Tillis’ property is also discussed, in particular that it was built in bushes like a fortress with booby traps like razor blades. The defense said these were not used to keep the police out, but rather burglars.
READ: Transcript of Prison Record (Warning: Contains offensive language)
Before Tillis took a position on Thursday afternoon, the defense further argued that Tillis made everything up and never killed Gunter. Defense attorneys also called on Detective Dennis Sullivan, the homicide detective on the case, on the question of whether there were chains in Tillis’ house. This questioning followed the testimony of a woman on Wednesday who said Tillis had chained her to his bed at some point.
Defense: “Is there anything to suggest that this chain – old and heavy – scratched the bed frame?”
Sullivan: I didn’t notice. No sir. “
On Thursday, Sullivan also revealed new information about Gunter, saying she had children. The last documented report of her life was in April 2015 when her papers on child support for her children were served.
“Joni to me in this case was someone I basically considered a forgotten victim,” Sullivan said at the booth.
A forensic anthropologist testified that he had identified Gunter’s remains and the coroner testified how she died. He said she was killed by a blunt impact trauma to the head.
The coroner also testified that Gunter’s injuries showed that she was trying to defend herself against her attacker.
Prosecutors intend to seek the death penalty if Tillis is convicted.
Jacksonville police said they found Joni Gunter’s dismembered body buried in the back yard of Russell Tillis’ Southside home. (WJXT)
Prosecutors on Wednesday set out the gruesome details of the case, saying Tillis chained Gunter in his house and sold her as part of a sex trade.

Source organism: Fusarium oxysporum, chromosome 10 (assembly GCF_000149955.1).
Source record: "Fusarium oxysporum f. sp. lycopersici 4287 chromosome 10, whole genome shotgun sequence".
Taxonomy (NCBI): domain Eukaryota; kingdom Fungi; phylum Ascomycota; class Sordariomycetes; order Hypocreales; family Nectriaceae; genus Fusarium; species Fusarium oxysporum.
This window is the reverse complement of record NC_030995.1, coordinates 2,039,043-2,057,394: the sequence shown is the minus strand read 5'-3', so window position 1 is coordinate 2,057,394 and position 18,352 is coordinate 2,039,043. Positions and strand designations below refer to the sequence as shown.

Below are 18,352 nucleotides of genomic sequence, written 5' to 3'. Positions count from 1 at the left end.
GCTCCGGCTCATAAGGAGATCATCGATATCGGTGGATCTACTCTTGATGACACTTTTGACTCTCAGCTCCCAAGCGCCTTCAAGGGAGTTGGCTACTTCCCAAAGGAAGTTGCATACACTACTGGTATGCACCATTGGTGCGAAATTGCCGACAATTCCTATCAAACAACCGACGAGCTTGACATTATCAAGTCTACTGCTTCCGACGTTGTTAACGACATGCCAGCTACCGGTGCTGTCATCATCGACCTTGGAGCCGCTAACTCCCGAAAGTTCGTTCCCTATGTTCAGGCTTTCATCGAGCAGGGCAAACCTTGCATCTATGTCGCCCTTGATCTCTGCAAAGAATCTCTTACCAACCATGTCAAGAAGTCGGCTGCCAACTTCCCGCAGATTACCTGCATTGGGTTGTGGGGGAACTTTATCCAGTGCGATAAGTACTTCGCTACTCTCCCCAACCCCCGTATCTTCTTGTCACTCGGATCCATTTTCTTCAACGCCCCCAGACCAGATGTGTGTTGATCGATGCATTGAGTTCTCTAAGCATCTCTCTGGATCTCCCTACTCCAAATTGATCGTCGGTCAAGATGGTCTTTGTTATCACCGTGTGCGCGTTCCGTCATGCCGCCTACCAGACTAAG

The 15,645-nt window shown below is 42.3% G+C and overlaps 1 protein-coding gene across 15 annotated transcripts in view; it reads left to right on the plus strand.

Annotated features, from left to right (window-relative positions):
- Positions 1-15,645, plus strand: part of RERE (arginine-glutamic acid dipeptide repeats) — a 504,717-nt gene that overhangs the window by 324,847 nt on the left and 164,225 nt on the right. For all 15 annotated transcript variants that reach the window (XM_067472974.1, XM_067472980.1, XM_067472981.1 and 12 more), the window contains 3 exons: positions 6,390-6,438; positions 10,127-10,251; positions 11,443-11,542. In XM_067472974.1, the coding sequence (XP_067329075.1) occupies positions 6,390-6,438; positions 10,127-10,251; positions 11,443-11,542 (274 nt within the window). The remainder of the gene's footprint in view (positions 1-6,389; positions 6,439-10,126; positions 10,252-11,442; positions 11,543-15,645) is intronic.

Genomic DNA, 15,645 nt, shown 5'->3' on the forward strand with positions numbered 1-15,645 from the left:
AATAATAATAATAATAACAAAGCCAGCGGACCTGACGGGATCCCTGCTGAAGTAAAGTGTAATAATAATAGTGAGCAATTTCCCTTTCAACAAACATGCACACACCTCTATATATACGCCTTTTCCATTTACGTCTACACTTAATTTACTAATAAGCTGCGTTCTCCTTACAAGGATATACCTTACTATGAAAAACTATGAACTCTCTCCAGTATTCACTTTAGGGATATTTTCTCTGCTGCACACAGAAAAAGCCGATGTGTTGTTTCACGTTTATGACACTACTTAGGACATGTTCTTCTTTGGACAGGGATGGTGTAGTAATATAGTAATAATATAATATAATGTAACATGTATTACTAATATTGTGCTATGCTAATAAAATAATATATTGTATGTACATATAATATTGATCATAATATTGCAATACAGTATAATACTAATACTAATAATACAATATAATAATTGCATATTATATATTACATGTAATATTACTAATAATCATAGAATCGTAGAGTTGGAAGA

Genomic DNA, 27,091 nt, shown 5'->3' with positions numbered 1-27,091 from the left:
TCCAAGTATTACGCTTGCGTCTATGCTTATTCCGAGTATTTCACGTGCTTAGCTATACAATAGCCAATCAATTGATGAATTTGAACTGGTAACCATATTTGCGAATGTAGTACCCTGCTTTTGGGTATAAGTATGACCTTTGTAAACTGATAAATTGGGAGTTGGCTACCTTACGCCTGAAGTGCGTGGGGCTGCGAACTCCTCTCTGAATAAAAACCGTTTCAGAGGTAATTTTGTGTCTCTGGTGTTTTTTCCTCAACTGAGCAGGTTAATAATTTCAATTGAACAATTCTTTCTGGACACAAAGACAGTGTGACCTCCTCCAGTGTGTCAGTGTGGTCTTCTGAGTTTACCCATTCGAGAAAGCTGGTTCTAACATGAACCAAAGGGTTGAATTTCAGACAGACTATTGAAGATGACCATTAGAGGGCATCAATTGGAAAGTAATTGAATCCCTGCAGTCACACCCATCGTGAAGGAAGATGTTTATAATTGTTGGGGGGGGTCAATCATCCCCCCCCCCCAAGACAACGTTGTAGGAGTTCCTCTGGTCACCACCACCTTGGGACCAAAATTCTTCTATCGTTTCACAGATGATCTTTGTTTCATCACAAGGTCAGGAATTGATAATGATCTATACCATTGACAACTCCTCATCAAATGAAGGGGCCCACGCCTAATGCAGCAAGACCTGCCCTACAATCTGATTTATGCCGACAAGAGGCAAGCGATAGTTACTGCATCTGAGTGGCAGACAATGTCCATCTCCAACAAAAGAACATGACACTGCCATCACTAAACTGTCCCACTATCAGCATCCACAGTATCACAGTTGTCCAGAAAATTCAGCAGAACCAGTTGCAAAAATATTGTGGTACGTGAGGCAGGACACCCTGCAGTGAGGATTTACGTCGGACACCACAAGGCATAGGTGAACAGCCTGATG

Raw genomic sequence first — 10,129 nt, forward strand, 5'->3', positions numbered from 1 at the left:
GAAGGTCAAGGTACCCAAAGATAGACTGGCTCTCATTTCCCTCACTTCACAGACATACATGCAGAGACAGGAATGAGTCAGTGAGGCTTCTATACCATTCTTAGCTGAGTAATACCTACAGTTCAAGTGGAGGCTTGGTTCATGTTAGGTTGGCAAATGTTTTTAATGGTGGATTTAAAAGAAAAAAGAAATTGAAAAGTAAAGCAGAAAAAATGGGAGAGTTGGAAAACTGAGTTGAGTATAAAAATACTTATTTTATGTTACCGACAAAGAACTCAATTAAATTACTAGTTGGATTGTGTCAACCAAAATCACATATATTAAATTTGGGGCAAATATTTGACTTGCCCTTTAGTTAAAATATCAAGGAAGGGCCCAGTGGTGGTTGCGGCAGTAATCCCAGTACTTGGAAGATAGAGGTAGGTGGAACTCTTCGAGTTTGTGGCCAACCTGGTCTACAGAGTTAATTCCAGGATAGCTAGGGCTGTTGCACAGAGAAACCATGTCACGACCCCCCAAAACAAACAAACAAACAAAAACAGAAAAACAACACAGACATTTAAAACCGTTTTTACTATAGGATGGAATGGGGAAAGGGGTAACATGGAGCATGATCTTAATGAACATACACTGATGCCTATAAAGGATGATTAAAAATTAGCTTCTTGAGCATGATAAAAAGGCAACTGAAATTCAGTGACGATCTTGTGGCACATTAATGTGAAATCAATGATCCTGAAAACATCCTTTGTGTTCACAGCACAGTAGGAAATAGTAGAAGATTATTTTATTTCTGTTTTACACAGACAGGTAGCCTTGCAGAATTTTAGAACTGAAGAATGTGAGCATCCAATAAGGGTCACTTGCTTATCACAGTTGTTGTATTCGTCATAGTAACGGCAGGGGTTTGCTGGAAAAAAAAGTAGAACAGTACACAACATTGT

As the trial began, Tillis began reading a prepared statement but was cut off by Judge Borello, who asked that the statement be submitted in writing and reassured Tillis while the jury waited to be brought in. Tillis replied: “The jury can wait. “
UNCUT: The process starts with an interruption and opens instructions
In the prosecutor’s opening statement, assistant prosecutor Alan Mizrahi said Gunter was killed by multiple blows to the head, which coincided with wounds from a hammer. He said police found several rooms in Tillis’ house with hidden windows and thick iron chains hung in the garage.
Mizrahi told the jury that Tillis would claim his prison confession was “made up drama” to receive the death penalty for being depressed and imprisoned for years on another charge, but that “this man describes it in a terrifying and amusing way How It Is It is pretty easy to dispose of a body after killing a person. “
In his opening address, defense attorney Chuck Fletcher said Tillis knew of a body on his property but had nothing to do with her murder.
The trial began after years of postponement and delay, many of which were the result of Tillis’ outbursts in the courtroom and objections to a number of defense lawyers who even attempted to disqualify the judge.
Gunter’s remains were found buried in various locations in the courtyard of Tillis’ Jacksonville home in 2016, according to police. Officers and neighbors called it a “House of Secrets”.
At the time Gunter’s remains were discovered, Tillis was already in jail on unrelated allegations.